so that is our secret, and we are not going to tell anybody else before we actually sign the agreement, but i'm afraid i couldn't keep it quiet any more, so please keep it to yourself for the moment, but thanks for your support up to now, as even just opening the blog weekly, in it's own way helps, as it strengthens our resolve, and shows that we're on the right path, and i hope you are proud of your involvement.

Screen Shot 2017-10-28 at 07.59.46.png

i hope you like the branding and message, and you feel part of the team.

thanks for reading, 2017 has been big, but 2018 has the potential to be the biggest yet.

much love, and have a great weekend,

blue skies,






write your story - alleycat wins - runner beats cancer

hi bigmoose gang,

i hope you are in a good way, and the last 168 hours have treated you well?

as i write this it is pitch black outside and the wind is blowing a hooley, and it feels like we are deep into autumn, which as a season i have to say i love.

the colours of the trees, fallen leaves, conkers, and i have loads of vivid childhood memories of walking through the woods kicking through ankle deep leaves with my grandparents, so maybe the foundations of my love of this season were laid then.

as i continue to write my book, one of the best things to have come out of the experience is remembering things that have happened in my past, which are sometimes hidden, due to all the stuff we do now, but it's been a great exercise, and one i would recommend.

my goal with writing my book is not to get rich, believe me i won't, but more about sharing stuff, memories, belief that you can do anything you set your mind to, overcoming adversity, in many guises, and the journey to the top of everest, aged 53.

the other thing that will come from it, which i hope will be a good legacy, is that future generations of my family will have it as a reference point.

i am hoping that it will be fun for my childrens' children to read about their grandad, and what happened in his life, which undoubtedly will have influenced their parents in some way.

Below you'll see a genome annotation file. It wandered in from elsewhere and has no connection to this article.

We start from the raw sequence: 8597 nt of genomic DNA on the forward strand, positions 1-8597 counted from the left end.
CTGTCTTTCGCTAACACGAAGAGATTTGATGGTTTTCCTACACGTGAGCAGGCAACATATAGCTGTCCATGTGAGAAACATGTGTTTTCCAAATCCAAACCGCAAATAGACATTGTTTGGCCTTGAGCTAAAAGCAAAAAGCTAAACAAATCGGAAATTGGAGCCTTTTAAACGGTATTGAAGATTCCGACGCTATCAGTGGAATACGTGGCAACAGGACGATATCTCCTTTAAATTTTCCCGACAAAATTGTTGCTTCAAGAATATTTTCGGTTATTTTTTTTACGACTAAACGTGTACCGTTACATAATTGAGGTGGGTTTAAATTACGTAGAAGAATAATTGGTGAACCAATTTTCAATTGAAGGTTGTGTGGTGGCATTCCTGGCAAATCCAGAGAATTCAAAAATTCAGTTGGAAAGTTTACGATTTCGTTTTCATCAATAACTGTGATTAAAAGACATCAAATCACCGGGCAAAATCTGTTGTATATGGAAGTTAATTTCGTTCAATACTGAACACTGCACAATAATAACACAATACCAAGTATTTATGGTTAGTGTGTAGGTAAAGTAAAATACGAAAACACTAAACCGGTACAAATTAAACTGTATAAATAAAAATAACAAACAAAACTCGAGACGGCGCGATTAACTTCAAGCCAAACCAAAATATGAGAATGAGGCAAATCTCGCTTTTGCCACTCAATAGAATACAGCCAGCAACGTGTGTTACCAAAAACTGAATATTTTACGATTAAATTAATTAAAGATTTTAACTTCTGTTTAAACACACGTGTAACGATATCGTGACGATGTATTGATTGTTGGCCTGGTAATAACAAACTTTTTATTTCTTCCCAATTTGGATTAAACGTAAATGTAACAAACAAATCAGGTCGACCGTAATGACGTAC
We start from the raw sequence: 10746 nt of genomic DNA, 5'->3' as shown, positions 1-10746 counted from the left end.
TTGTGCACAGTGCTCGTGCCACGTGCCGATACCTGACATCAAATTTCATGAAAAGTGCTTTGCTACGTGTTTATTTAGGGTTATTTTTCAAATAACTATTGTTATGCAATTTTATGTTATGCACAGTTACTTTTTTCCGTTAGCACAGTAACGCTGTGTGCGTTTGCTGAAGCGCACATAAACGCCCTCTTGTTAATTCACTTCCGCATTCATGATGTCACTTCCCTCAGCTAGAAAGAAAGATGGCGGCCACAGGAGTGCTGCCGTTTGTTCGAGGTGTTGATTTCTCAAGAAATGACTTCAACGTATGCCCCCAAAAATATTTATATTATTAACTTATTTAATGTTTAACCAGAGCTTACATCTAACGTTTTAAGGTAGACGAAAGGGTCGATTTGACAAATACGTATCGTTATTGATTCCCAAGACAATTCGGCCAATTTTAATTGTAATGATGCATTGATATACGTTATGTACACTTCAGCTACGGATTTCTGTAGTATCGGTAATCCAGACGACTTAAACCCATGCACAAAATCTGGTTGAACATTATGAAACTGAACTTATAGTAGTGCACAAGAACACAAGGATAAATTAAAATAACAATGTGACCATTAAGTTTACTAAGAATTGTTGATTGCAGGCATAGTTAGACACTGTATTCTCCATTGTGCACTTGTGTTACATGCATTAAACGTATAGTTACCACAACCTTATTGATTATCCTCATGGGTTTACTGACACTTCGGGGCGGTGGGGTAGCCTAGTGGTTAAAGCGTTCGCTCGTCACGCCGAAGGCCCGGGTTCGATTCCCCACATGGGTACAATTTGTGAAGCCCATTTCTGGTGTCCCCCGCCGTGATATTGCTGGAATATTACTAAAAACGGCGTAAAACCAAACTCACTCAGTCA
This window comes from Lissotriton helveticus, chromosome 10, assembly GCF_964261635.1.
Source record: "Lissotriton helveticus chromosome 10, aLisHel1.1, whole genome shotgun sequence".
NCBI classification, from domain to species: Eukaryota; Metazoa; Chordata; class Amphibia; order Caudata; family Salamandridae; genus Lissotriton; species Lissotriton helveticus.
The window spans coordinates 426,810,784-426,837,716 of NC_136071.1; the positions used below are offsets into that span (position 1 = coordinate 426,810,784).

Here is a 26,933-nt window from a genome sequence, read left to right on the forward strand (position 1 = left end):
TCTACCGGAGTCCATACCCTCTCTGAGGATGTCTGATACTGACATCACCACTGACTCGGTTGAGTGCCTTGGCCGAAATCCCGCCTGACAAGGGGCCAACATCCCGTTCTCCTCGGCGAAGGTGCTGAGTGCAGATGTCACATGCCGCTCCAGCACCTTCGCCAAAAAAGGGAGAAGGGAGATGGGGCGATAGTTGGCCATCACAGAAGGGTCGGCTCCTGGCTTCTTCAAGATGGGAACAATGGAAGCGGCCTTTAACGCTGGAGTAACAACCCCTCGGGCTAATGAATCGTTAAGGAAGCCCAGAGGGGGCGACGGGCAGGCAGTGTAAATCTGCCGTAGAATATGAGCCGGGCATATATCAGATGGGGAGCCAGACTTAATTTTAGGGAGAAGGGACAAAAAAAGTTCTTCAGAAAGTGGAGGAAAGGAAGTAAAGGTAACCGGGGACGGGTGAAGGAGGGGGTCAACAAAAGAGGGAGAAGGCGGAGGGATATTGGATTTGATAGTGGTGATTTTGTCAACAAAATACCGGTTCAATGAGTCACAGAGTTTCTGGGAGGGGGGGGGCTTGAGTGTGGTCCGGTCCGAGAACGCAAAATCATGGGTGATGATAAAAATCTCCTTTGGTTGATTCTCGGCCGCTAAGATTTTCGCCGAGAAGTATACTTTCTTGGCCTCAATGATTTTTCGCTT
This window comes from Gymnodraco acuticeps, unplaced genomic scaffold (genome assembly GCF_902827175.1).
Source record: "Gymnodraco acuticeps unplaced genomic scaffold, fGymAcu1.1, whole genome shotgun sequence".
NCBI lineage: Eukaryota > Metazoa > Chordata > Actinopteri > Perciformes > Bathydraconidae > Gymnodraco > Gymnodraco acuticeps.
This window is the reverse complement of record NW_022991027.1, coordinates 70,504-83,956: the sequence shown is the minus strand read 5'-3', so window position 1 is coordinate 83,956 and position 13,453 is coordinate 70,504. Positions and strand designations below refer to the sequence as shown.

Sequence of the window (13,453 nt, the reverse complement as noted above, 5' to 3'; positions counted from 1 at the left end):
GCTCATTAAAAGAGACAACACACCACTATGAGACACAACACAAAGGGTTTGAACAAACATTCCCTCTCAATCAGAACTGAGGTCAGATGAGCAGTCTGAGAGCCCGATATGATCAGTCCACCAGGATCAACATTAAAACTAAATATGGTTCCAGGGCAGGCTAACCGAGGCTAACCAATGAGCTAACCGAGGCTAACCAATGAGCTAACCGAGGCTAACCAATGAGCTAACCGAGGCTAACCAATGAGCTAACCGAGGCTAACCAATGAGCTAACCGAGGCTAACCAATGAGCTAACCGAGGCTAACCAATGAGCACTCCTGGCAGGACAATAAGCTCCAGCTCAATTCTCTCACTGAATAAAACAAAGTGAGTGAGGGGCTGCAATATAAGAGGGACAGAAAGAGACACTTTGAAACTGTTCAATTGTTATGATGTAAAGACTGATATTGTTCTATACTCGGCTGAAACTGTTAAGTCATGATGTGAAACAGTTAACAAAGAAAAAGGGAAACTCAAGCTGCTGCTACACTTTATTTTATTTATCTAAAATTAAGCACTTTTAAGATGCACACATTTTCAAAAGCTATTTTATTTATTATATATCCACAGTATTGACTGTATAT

if i had a great grandfather that i had never met, but had climbed everest i would love to know about what had motivated him, what adversity he had overcome to reach his dream, and how people around him had played a massive part in achieving his dream.

i also feel that from a female perspective this would also be so brilliant to inspire young women, probably more so in fact.  

i think that had i got some archived scribing by my relatives from past generations it would make me very happy to really know my roots.

my nan started writing about her life before she passed away aged 99 and a half, and it made great reading, and as her grandson i loved reading about stuff that literally blew my mind how her world was back then.

so, although you may not write a bestseller, or possibly you think your life is not worthy of telling, it is.

your future generations will love to read how you managed your victories, your defeats, how you met you partner, those crazy things that happened when you were a child, i bet you are thinking about your past right now, and actually there is some great content there.

so today bigmoose gang, take action.

grab a pad, or open a fresh new word doc, and write some stuff for 25 minutes.

that's all, just 25 minutes.

if you want to write more, don't, save it for tomorrow.

if you enjoy writing, savour the feeling, think about the impact your scribings will have, and do some more.

it costs you nothing, except time, and don't allow that to stop you, get up a little earlier, i love writing first thing in the morning, when nothing in the house is stirring, it's very therapeutic.

one of the things i have been told about writing my book, is don't stop to correct grammar or spelling, or whether a word is correct, just write it down, let it all flow onto the page or screen, you can polish it up afterwards.

then think how somebody from the future will learn about your life and your experiences, and there is never a right time to start, so no excuses, 'i haven't climbed a mountain', who cares, i bet you have in your own world, everything is relative, i guarantee you will have a wealth of cool stuff you've done, that future generations will love to read about.

imagine reading how the transition from non internet use to todays world will sound, or the first mobile phones, all of which will be in my book, available from good book shops spring 2018, but i'm sure we will all have interesting fun stuff to write about, go gettem, and let me know if you do, i'd love to know, or read what you write.

well that was left field, sorry for that.

actually i'm not really sorry, if you get stimulated to write something, that's a great cause and effect i reckon :)

anyway, in other news, big congrats to my mate alex staniforth who has just been awarded itv north west fundraiser of the year, raising a shed load of cash on his recent escapades for 'young minds'.

i am very proud to know alex, and whilst i feel almost paternal toward him due to our gap in ages, i also admire him immensely for his drive and determination in all he does, and to do it all with such a challenging start in life, he inspires me massively.

well done alley cat.

such a dude eh?

so he goes down to london on the 30th to be up for a chance to win the national award, so please drop him a line to wish him good luck, or give him a follow on social, he is all over every platform there is :)